First Acting Job In Los Angeles And How It Almost Didn’t Happen by Robin Riker

Watch the video interview here on Youtube

Film Courage: Robin, when you came to LA, what was the first role that you booked and where were you in your life?

Robin Riker: Ahh! Well the first job that I ever got when I came to Los Angeles was on a television series with Lloyd Bridges. Do you remember who Lloyd Bridges is?

Film Courage: I do!

Robin Riker: He was on Sea Hunt and I used to watch him as a little girl. And I got it…first of all, I arrived in Los Angeles with $45.00 is cash, a proof sheet with headshots and free place to stay. And the girl that I was staying with, her family was in the fine art business. And she was wonderful and I loved living with her, but I needed to be with people who were in the show business. So I had been going to a school, found a job and said to my teacher “I’m going to find a place in Hollywood to live” (because my girlfriend lived in Echo Park). Found a place with one of his other students then got this job at this hamburger stand. Then moved from this hamburger stand up to this place called Simply Blues, I mean the building is still there (it’s right on the corner of Sunset and Vine in Hollywood) and I had gotten a job as a cocktail waitress.

And so back then you didn’t have cell phones and texting and all of that. You had an answering service or your home phone. And so…a lot of guys would ask for my phone number and sometimes I would give them my phone number and sometimes I would give them my answering service phone number just because, you know… I just didn’t want to hurt anybody’s feelings. And it seemed much easier than saying “No.”

And so I had gotten a call on my answering service from this man named Roe Wallerstein. And I thought maybe he was (you know) one of those fellas. And the third time he called he said “Robin, this is Roe Wallerstein, I’m over here at Warner Brothers. Larry (the guy you used to work for at the hamburger stand) handed out your picture in the commissary and I have an audition for you. If you don’t call me back, the train is going to have left the station.”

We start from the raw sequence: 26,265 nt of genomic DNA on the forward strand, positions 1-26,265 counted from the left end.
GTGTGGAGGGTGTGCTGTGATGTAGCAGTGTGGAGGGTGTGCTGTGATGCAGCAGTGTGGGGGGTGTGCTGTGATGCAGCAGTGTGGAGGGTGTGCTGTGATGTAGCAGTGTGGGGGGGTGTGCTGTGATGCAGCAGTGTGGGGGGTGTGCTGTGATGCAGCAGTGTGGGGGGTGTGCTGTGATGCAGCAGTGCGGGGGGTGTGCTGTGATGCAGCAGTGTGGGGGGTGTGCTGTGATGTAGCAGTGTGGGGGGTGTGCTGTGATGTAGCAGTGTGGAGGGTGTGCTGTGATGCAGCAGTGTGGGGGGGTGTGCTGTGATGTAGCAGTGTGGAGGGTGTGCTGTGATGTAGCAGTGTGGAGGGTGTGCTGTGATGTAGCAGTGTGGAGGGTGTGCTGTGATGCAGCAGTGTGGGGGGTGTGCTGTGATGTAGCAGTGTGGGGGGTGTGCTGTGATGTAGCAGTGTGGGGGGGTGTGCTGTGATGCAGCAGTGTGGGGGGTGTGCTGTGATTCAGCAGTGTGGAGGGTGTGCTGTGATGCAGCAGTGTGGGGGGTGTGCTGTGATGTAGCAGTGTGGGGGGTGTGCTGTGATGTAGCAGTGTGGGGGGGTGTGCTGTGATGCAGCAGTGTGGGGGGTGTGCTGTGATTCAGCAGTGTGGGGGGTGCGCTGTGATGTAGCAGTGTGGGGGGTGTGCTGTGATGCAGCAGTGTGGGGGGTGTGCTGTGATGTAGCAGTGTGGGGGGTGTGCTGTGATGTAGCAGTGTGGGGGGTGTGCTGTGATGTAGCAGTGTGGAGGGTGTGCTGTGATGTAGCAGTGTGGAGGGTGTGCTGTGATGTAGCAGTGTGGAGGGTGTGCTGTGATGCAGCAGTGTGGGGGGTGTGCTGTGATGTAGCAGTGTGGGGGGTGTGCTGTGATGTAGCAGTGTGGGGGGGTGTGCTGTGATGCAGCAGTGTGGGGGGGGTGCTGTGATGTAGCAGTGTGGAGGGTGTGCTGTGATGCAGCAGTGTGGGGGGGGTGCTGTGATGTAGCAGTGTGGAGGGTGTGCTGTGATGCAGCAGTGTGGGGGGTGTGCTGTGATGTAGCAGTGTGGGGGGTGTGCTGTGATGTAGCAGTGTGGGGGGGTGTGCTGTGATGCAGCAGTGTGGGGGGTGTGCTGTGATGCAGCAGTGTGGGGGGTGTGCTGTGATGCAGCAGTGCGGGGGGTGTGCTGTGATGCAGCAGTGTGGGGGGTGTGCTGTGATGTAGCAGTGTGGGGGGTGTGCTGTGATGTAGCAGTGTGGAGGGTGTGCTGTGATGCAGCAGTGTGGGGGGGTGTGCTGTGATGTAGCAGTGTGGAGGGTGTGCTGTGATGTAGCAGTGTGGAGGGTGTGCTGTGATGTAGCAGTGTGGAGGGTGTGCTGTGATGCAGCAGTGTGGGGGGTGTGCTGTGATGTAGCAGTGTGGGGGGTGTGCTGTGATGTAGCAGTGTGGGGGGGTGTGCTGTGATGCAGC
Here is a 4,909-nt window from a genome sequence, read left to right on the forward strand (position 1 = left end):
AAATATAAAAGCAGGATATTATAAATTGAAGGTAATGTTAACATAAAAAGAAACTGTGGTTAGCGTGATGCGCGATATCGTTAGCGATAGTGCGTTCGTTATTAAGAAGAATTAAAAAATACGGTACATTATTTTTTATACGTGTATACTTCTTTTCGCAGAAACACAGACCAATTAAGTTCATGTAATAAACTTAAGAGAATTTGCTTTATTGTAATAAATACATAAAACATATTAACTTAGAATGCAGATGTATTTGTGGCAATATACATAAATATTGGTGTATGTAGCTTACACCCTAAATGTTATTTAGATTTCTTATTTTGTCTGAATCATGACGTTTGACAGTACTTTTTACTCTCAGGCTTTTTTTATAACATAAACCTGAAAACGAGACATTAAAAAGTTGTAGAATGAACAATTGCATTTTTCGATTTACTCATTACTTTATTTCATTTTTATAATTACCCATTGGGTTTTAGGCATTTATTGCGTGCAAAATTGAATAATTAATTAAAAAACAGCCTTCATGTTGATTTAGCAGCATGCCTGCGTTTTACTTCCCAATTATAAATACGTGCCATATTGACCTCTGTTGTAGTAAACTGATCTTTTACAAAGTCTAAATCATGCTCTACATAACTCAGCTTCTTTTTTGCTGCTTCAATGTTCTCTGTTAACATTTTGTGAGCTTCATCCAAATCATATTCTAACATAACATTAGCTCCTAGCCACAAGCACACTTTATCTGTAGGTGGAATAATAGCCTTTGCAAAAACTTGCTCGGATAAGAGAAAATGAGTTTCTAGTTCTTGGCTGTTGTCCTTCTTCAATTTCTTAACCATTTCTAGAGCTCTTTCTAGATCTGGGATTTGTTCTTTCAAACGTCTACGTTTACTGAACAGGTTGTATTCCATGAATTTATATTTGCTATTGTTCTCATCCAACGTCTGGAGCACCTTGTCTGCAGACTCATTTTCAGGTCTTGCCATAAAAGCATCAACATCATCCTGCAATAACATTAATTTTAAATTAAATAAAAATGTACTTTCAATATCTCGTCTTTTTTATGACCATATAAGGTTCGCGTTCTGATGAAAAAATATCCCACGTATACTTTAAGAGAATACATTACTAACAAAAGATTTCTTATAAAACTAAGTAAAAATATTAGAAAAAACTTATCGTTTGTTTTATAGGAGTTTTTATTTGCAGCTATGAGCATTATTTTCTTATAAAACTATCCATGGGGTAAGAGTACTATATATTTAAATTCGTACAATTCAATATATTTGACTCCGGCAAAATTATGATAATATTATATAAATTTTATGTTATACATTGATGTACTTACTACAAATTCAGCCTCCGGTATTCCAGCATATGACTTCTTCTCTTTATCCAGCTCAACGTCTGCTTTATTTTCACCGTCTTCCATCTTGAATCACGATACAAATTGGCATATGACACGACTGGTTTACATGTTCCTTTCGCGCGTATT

“This is one thing that I thought was amazing when I moved to Hollywood. Everybody spent all this money on a car. Because a car…you pull up to the valet and the car tells ‘them’ who you are. Well, you’re just this far from being a valet yourself, most of the time as an actor. You might have to take a job like that. So be smart about what it is, where you set yourself up, how you set yourself up, your expectations. Bank on yourself, not the purse you carry or the car you drive. Believe in yourself.”

 

Well, I am over the moon (as you can imagine) and I go to my boss and I’ve just started my shift, and I say “Listen, I have this audition…it’s right over the hill at Warner Brothers” (You know, Sunset and Vine over here, Warner Brothers over here). “I can go up Highland Avenue before the crowd even starts.” And he looks at me and says “If you leave, you don’t gotta job!” And I looked at him for one unbelieving moment, untied my apron and said “Well, I didn’t come here to be a waitress, I’ve gotta give this a try.” and off I went and the part was so small that I actually had to read another character’s lines because my character didn’t have that many lines. But it was a week’s work and it was on a national television show and it got me my SAG card and it was great.

The thing that was so wonderful about it was it was a risk because….I actually didn’t lose that job! I think I did go back a little bit later for a little while but I had to take a bet on me. And anyone who comes to Hollywood is betting on themselves. I didn’t want to be afraid. I didn’t want to think “Well I can get another job as a waitress, certainly.” I did think that. Even if I lose this job and don’t get that job, I was going to be fine because I can always get a job somewhere that pays the rent.

Film Courage: How long had you been here?

Robin Riker: I arrived [in Los Angeles] on tax day April 15th (very close to the time we’re doing this interview). Let’s see and I got my first [acting] job in August. And I landed an agent by May or June. And by August I had my first job.